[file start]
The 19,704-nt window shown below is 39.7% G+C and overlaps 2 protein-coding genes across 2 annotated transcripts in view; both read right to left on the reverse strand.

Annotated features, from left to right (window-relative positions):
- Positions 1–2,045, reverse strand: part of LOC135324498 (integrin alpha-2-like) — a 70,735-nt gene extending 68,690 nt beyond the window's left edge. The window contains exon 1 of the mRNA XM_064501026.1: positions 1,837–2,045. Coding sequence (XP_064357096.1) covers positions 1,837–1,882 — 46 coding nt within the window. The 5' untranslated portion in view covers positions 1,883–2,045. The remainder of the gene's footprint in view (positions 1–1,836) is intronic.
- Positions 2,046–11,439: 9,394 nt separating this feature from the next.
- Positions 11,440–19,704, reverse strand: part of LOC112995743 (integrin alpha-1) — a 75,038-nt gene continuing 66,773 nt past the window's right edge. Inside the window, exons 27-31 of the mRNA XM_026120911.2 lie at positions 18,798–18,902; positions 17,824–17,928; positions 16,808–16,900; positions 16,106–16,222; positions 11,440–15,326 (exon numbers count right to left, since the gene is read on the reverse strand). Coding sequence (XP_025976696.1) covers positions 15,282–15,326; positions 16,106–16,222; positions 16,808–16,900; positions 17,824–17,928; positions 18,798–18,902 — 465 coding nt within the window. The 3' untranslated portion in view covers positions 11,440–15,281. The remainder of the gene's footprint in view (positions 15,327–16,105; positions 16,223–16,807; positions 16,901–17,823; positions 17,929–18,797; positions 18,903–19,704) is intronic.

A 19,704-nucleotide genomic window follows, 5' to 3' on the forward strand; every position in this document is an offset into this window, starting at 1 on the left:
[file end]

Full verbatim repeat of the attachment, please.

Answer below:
The 19,704-nt window shown below is 39.7% G+C and overlaps 2 protein-coding genes across 2 annotated transcripts in view; both read right to left on the reverse strand.

Annotated features, from left to right (window-relative positions):
- Positions 1–2,045, reverse strand: part of LOC135324498 (integrin alpha-2-like) — a 70,735-nt gene extending 68,690 nt beyond the window's left edge. The window contains exon 1 of the mRNA XM_064501026.1: positions 1,837–2,045. Coding sequence (XP_064357096.1) covers positions 1,837–1,882 — 46 coding nt within the window. The 5' untranslated portion in view covers positions 1,883–2,045. The remainder of the gene's footprint in view (positions 1–1,836) is intronic.
- Positions 2,046–11,439: 9,394 nt separating this feature from the next.
- Positions 11,440–19,704, reverse strand: part of LOC112995743 (integrin alpha-1) — a 75,038-nt gene continuing 66,773 nt past the window's right edge. Inside the window, exons 27-31 of the mRNA XM_026120911.2 lie at positions 18,798–18,902; positions 17,824–17,928; positions 16,808–16,900; positions 16,106–16,222; positions 11,440–15,326 (exon numbers count right to left, since the gene is read on the reverse strand). Coding sequence (XP_025976696.1) covers positions 15,282–15,326; positions 16,106–16,222; positions 16,808–16,900; positions 17,824–17,928; positions 18,798–18,902 — 465 coding nt within the window. The 3' untranslated portion in view covers positions 11,440–15,281. The remainder of the gene's footprint in view (positions 15,327–16,105; positions 16,223–16,807; positions 16,901–17,823; positions 17,929–18,797; positions 18,903–19,704) is intronic.

A 19,704-nucleotide genomic window follows, 5' to 3' on the forward strand; every position in this document is an offset into this window, starting at 1 on the left: